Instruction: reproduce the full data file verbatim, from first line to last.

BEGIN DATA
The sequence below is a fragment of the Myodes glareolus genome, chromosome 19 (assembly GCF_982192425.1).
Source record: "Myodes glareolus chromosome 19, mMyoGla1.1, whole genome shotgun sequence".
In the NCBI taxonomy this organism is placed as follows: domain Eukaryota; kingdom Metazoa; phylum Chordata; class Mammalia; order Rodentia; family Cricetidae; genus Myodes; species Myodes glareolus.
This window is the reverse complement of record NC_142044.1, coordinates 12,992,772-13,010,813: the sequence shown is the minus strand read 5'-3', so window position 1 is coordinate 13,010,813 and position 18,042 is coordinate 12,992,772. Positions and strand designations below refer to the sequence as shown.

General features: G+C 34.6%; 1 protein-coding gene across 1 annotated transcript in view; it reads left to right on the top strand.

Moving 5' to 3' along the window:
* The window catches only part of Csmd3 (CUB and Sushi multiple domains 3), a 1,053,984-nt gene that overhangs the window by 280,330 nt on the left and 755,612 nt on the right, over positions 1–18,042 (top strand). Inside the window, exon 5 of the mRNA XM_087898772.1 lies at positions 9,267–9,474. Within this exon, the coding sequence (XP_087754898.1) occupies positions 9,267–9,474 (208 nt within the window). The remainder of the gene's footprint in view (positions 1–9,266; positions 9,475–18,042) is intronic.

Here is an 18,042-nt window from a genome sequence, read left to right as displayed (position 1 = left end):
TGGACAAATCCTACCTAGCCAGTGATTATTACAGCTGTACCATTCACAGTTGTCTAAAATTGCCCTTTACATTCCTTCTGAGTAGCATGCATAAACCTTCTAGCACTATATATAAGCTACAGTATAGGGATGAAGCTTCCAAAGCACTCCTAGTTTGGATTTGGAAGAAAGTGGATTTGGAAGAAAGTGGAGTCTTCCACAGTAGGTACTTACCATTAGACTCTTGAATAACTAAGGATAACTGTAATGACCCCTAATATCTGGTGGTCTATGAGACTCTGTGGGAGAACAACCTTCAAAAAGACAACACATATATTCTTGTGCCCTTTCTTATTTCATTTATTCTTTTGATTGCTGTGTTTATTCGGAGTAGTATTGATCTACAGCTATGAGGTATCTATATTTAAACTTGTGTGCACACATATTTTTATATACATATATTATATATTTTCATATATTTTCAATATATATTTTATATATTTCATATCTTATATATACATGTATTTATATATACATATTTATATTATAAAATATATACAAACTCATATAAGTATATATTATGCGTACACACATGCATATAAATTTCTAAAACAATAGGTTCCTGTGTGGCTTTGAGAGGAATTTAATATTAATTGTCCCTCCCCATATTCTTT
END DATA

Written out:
The sequence below is a fragment of the Myodes glareolus genome, chromosome 19 (assembly GCF_982192425.1).
Source record: "Myodes glareolus chromosome 19, mMyoGla1.1, whole genome shotgun sequence".
In the NCBI taxonomy this organism is placed as follows: domain Eukaryota; kingdom Metazoa; phylum Chordata; class Mammalia; order Rodentia; family Cricetidae; genus Myodes; species Myodes glareolus.
This window is the reverse complement of record NC_142044.1, coordinates 12,992,772-13,010,813: the sequence shown is the minus strand read 5'-3', so window position 1 is coordinate 13,010,813 and position 18,042 is coordinate 12,992,772. Positions and strand designations below refer to the sequence as shown.

General features: G+C 34.6%; 1 protein-coding gene across 1 annotated transcript in view; it reads left to right on the top strand.

Moving 5' to 3' along the window:
* The window catches only part of Csmd3 (CUB and Sushi multiple domains 3), a 1,053,984-nt gene that overhangs the window by 280,330 nt on the left and 755,612 nt on the right, over positions 1–18,042 (top strand). Inside the window, exon 5 of the mRNA XM_087898772.1 lies at positions 9,267–9,474. Within this exon, the coding sequence (XP_087754898.1) occupies positions 9,267–9,474 (208 nt within the window). The remainder of the gene's footprint in view (positions 1–9,266; positions 9,475–18,042) is intronic.

Here is an 18,042-nt window from a genome sequence, read left to right as displayed (position 1 = left end):
TGGACAAATCCTACCTAGCCAGTGATTATTACAGCTGTACCATTCACAGTTGTCTAAAATTGCCCTTTACATTCCTTCTGAGTAGCATGCATAAACCTTCTAGCACTATATATAAGCTACAGTATAGGGATGAAGCTTCCAAAGCACTCCTAGTTTGGATTTGGAAGAAAGTGGATTTGGAAGAAAGTGGAGTCTTCCACAGTAGGTACTTACCATTAGACTCTTGAATAACTAAGGATAACTGTAATGACCCCTAATATCTGGTGGTCTATGAGACTCTGTGGGAGAACAACCTTCAAAAAGACAACACATATATTCTTGTGCCCTTTCTTATTTCATTTATTCTTTTGATTGCTGTGTTTATTCGGAGTAGTATTGATCTACAGCTATGAGGTATCTATATTTAAACTTGTGTGCACACATATTTTTATATACATATATTATATATTTTCATATATTTTCAATATATATTTTATATATTTCATATCTTATATATACATGTATTTATATATACATATTTATATTATAAAATATATACAAACTCATATAAGTATATATTATGCGTACACACATGCATATAAATTTCTAAAACAATAGGTTCCTGTGTGGCTTTGAGAGGAATTTAATATTAATTGTCCCTCCCCATATTCTTT